Uranium prices have caused sharp increases in new uranium mining claims, exploration, and permitting to reopen old mines on public lands surrounding Grand Canyon National Park. Uranium development threatens to damage wildlife habitat, industrialize iconic wildlands, and contaminate surface water and groundwater feeding regional water wells, seeps, springs and the Colorado River - prompting concerns from former Arizona Governor Janet Napolitano, the Metropolitan Water District of Southern California, the Southern Nevada Water Authority, the Arizona Game and Fish Department, the Navajo, Hopi, Havasupai, Hualapai, and Kaibab Paiute tribes, Coconino County officials, and independent geologists.
"Secretary Salazar's decision secures a much-needed, but temporary respite from thousands of new uranium claims around the Grand Canyon," said Grand Canyon Trust spokesman Roger Clark. "For permanent protection, Congress now needs to pass the Grand Canyon Watersheds Protection Act."
This weekâ€™s order aligns the U.S. Forest Service and Bureau of Land Management direction with the 25 June 2008 resolution by the House Committee on Natural Resources, which directed the secretary of the interior to enact an "emergency withdrawal," banning new claims and exploration across the 1 million acres for three years. The Center for Biological Diversity, Grand Canyon Trust, and Sierra Club filed suit against the Department of the Interior and Bureau of Land Management in September 2008 for authorizing uranium exploration in violation of the withdrawal. The groups are evaluating how today's action affects that pending litigation.
"We are pleased to see Secretary Salazar take this action to protect the lands around Grand Canyon and the Colorado River, which provides the drinking water for millions of people downstream," said Sandy Bahr, chapter director for the Sierra Club's Grand Canyon Chapter. "Our waters and special places such as Grand Canyon deserve strong protections."
The administration's order comes as Congress considers legislative mining reforms. Tomorrow the Subcommittee on National Parks, Forests And Public Lands will hear testimony on H.R.644, the Grand Canyon Watersheds Protection Act of 2009, introduced by Representative RaÃºl Grijalva, D-Ariz, that would permanently ban exploration and new claims on about 1 million acres of public lands bordering Grand Canyon. Last week the Senate Committee on Energy and Natural Resources heard testimony on legislation to reform the antiquated 1872 mining law. The Environmental Protection Agency in that hearing noted that hard-rock mining has impacted 40 percent of all western watersheds and generates 28 percent of the toxic pollution in the United States.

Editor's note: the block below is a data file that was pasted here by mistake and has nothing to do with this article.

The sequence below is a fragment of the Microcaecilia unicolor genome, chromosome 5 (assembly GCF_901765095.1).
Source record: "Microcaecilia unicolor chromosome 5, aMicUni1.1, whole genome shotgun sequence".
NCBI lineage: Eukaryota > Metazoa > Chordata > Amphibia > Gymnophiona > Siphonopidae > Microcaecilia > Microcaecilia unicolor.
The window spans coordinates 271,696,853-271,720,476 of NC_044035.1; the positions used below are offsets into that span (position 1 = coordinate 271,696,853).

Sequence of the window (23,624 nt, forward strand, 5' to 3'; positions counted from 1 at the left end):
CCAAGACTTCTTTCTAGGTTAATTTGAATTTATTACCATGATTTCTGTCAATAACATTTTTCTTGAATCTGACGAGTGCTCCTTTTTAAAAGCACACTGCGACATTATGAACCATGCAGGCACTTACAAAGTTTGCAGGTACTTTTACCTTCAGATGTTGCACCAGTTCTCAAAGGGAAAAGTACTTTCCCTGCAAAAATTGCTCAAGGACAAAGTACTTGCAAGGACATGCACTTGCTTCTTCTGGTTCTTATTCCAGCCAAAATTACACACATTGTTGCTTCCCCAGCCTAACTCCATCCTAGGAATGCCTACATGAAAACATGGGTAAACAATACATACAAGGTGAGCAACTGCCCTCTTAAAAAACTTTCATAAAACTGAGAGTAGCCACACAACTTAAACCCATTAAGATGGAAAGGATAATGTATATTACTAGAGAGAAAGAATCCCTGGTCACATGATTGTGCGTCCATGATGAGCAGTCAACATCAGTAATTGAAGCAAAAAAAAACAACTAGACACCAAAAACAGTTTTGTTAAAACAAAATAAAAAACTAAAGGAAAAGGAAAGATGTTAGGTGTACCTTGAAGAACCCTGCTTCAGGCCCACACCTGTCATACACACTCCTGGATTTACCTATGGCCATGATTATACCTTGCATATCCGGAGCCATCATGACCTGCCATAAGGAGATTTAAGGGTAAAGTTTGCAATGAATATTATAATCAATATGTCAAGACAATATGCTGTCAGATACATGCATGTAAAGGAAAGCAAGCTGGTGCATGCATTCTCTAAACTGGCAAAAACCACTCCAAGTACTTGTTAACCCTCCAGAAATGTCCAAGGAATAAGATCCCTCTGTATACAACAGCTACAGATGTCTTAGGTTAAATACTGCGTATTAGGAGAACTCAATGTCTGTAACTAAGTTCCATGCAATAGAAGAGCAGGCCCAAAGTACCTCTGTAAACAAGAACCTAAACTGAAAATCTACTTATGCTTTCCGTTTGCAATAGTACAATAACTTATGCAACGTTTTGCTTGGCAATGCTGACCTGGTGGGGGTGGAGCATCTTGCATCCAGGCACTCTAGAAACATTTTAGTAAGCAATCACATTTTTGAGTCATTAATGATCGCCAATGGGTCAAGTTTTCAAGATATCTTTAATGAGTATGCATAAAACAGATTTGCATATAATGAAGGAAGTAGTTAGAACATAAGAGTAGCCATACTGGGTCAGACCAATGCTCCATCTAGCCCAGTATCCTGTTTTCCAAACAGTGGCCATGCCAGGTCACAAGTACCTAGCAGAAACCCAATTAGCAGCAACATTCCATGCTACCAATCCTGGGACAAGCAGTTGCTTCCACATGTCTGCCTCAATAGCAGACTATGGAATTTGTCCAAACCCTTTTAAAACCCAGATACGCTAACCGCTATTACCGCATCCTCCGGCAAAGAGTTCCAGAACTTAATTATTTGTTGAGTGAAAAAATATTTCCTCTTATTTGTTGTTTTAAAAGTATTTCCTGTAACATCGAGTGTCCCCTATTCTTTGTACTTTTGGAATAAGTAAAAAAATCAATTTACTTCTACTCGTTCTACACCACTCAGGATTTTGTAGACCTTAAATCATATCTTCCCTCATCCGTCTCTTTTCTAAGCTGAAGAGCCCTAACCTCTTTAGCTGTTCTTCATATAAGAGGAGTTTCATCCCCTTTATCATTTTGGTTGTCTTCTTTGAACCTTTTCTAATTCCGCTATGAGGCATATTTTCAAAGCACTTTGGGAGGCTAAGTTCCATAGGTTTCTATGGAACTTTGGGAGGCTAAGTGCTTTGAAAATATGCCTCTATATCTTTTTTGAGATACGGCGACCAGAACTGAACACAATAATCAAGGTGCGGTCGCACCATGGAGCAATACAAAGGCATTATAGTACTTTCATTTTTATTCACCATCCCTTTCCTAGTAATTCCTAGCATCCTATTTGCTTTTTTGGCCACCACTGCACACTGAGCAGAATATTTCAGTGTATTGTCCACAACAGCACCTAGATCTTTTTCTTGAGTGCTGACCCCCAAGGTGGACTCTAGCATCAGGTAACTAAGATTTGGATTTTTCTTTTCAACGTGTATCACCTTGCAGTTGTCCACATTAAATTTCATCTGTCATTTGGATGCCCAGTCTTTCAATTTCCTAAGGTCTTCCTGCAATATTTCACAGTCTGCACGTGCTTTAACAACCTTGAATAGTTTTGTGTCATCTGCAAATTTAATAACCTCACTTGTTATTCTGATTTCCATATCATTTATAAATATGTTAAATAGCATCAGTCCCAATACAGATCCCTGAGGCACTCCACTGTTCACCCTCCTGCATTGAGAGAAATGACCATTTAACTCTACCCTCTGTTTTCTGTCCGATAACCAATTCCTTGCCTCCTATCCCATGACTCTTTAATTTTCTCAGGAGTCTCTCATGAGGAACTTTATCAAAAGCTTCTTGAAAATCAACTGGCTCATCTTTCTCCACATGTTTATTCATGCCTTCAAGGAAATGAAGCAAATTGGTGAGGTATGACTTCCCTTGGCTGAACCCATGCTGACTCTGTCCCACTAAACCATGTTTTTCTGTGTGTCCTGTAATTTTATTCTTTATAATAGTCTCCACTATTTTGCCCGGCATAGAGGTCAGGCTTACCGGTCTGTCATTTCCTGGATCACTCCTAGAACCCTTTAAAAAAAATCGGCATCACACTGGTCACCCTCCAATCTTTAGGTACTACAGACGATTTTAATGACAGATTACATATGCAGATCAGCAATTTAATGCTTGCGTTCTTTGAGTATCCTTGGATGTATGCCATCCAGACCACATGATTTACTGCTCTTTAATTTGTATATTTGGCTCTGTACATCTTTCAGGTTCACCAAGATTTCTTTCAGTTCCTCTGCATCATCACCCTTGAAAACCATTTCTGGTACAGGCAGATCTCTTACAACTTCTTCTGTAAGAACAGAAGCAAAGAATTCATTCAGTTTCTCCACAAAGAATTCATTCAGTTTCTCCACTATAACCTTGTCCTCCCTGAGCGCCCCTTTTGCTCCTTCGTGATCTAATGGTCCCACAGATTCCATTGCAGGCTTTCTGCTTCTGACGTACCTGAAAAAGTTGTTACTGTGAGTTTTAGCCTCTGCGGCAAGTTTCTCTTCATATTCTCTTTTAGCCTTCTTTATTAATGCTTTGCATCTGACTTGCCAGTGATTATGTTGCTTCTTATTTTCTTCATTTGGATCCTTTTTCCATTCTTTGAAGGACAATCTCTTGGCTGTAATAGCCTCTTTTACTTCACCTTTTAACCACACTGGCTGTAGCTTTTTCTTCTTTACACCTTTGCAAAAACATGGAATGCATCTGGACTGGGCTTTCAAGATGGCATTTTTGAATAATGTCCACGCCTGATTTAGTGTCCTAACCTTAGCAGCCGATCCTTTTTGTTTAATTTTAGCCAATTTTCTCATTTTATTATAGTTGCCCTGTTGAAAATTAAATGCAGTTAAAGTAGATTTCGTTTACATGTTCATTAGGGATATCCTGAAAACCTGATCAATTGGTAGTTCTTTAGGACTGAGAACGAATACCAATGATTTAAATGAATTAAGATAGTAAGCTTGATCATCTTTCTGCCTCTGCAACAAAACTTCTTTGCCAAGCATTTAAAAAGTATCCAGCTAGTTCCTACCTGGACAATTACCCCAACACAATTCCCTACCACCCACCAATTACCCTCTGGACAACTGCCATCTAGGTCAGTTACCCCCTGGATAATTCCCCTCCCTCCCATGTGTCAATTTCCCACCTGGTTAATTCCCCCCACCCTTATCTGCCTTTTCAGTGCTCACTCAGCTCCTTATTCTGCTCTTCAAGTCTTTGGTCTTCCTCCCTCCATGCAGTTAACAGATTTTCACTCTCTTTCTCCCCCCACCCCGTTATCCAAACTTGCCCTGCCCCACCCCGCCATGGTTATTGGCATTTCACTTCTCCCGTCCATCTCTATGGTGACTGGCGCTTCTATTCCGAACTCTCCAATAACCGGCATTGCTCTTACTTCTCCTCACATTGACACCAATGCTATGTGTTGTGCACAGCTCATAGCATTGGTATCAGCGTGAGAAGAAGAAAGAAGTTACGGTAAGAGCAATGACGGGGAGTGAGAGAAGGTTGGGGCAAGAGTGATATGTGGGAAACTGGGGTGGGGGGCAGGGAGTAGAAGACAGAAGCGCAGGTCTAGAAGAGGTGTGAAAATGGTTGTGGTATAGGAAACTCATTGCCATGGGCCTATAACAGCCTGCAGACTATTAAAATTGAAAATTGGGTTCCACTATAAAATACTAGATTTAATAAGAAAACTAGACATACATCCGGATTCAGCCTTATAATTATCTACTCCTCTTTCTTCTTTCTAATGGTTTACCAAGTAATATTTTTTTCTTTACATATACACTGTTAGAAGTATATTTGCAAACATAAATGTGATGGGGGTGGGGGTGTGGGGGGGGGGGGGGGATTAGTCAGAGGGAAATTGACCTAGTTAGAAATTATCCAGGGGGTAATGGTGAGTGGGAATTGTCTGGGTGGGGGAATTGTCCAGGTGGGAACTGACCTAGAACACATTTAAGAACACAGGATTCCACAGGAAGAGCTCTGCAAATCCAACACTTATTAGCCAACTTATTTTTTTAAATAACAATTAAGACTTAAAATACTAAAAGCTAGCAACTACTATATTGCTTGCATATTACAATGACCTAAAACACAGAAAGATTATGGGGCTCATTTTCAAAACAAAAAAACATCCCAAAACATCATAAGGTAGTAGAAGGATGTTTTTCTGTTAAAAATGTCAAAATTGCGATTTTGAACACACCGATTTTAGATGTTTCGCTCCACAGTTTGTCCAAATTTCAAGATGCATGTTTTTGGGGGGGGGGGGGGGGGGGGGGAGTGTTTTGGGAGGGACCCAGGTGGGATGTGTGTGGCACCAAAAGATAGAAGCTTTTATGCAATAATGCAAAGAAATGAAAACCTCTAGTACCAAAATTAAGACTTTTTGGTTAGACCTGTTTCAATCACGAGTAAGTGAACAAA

"Grand Canyon's uranium problem exemplifies the need for national mining law reform," said Taylor McKinnon, public lands campaigns director at the Center for Biological Diversity. "America deserves a mining law that holds our parks, watersheds and wildlife above - rather than hostage to - mining industry profits."
State air and water permitting has begun to open three existing mines in the area covered by this week's order but will not be limited by it. All three mines are owned by Denison Mines, a Canadian firm with Korean ties. Federal environmental approvals for all three mines are outdated and were completed in the 1980s. The Havasupai tribe will host a rally this weekend near Grand Canyon's south rim in protest of one of those mines, the Canyon mine, located on the Kaibab National Forest and traditional tribal lands.